This section is from the "The New Student's Reference Work Volume 5: How And Why Stories" by Elinor Atkinson.
Do you want to be told? It's more fun to find things out for yourself. Get the smallest glass tube that is sold in drug stores. Put one end of it into a glass full of water and see what happens. The water rises in the tube a little higher than it stands in the glass No one knows just why it does this. It is thought that the wall of a tube has an attraction for the tiny molecules of water, and pulls them up a little way. The finer the tube the higher the water is drawn up into it.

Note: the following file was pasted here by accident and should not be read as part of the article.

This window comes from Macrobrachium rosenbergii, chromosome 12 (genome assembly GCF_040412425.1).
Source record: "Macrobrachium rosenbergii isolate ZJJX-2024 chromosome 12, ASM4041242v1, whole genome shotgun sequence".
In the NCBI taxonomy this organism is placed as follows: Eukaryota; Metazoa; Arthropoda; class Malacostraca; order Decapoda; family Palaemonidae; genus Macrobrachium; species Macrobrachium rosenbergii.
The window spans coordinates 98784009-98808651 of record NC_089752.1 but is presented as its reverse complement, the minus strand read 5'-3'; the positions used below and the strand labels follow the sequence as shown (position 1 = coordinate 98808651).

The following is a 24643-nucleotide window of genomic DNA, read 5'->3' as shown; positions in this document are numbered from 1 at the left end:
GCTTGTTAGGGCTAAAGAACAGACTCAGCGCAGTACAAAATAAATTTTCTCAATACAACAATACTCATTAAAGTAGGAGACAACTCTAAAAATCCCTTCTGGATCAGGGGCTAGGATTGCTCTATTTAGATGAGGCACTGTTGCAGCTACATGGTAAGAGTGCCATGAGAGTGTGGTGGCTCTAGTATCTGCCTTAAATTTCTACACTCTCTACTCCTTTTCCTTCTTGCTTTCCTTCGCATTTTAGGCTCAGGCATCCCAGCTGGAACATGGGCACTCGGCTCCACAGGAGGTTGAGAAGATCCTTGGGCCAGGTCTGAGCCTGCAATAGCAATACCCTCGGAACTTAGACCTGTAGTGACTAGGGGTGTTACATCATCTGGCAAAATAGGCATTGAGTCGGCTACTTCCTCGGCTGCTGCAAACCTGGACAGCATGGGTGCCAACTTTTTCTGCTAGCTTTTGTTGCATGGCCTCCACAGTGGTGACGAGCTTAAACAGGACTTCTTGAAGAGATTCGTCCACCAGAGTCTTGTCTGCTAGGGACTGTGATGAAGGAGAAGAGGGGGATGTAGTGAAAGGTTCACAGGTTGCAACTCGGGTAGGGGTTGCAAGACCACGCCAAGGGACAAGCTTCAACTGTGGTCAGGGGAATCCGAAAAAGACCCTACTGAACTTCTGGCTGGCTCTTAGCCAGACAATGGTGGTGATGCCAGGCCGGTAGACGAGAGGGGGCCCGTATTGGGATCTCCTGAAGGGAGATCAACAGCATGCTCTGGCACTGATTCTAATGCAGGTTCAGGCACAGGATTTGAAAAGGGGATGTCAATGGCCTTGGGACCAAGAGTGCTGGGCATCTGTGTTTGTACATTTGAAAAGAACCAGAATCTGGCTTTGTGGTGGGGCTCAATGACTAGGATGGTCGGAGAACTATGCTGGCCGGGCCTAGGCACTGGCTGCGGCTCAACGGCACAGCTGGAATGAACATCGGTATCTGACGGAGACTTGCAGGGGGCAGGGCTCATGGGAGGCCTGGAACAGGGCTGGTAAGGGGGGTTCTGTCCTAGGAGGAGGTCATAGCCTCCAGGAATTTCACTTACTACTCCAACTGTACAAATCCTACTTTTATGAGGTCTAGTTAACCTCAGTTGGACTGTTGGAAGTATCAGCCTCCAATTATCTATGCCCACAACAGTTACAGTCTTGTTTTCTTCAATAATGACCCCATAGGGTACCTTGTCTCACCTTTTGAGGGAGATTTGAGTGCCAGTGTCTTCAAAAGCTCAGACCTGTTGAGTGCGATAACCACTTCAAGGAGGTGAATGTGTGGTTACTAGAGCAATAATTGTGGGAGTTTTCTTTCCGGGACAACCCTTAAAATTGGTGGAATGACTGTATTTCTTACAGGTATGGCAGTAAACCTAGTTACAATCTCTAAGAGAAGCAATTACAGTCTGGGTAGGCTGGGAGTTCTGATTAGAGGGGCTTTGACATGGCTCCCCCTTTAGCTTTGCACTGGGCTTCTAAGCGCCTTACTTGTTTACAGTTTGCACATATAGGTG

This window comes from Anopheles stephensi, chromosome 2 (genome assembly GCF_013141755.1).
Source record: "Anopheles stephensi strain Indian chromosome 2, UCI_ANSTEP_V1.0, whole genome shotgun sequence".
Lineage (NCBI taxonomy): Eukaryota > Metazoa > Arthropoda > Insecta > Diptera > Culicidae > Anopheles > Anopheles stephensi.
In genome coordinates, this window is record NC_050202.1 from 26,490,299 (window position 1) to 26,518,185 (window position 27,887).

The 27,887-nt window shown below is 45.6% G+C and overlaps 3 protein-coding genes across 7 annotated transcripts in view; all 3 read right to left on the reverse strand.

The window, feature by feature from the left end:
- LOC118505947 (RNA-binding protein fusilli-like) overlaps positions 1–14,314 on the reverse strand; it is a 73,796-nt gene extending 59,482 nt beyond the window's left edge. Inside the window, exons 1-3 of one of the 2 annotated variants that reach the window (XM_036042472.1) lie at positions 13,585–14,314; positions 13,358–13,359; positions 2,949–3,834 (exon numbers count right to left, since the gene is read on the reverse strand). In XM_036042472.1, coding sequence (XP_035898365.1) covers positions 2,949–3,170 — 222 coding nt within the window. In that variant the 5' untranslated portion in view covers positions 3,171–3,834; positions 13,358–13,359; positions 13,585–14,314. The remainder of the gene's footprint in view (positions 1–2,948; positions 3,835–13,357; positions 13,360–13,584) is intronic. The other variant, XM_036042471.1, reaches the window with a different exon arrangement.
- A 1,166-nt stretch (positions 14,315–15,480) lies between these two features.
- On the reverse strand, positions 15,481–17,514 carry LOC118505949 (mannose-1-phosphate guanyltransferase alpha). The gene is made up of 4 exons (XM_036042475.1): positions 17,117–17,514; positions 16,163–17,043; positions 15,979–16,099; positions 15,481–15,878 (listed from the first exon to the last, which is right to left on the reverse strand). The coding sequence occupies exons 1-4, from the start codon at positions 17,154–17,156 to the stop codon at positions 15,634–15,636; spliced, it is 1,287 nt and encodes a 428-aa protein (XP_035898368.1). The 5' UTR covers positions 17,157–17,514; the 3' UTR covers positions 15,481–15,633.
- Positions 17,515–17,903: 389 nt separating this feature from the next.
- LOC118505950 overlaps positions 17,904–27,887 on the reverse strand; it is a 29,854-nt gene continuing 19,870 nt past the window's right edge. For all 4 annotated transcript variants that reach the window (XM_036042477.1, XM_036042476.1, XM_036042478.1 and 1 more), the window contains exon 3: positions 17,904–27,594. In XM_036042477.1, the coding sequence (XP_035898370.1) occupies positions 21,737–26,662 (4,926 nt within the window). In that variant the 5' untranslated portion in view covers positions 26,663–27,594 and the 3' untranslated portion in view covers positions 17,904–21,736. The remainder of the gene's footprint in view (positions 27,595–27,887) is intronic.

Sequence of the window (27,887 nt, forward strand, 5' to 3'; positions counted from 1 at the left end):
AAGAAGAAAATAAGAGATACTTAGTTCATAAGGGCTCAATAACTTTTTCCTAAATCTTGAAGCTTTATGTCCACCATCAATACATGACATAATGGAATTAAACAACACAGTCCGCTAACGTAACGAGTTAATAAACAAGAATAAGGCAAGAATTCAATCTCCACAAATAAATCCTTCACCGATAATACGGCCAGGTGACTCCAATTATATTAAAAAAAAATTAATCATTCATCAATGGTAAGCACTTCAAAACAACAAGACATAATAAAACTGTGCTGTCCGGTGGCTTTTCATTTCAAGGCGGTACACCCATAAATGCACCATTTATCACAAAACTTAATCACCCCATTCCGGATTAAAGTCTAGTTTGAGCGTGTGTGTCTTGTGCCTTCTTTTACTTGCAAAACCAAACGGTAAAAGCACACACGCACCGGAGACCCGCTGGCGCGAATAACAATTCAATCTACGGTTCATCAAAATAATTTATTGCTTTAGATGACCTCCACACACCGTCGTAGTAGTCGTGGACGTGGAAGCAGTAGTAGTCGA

Now a hair is a very small, hollow tube. The sponge is made up of hair-like hollows that pull up or, as we say, soak up water. The Latin word for hair is capillary. So this force is called capillary attraction. Sugar, salt, starch, chalk, sponges and the hairs of animals and fibers of plants have capillary attraction. You can prove this by dipping threads, strings, pieces of cloth, the edge of a lump of sugar or salt in a liquid, and watching the water climb. It is by capillary attraction that water is pulled from the roots to the farthest leaves of tall trees. The water it not only pulled up, it is held up. If the hair tubes of a sponge or a towel are too full, some of the water falls or drips away, but most of it is held until it is evaporated into the air.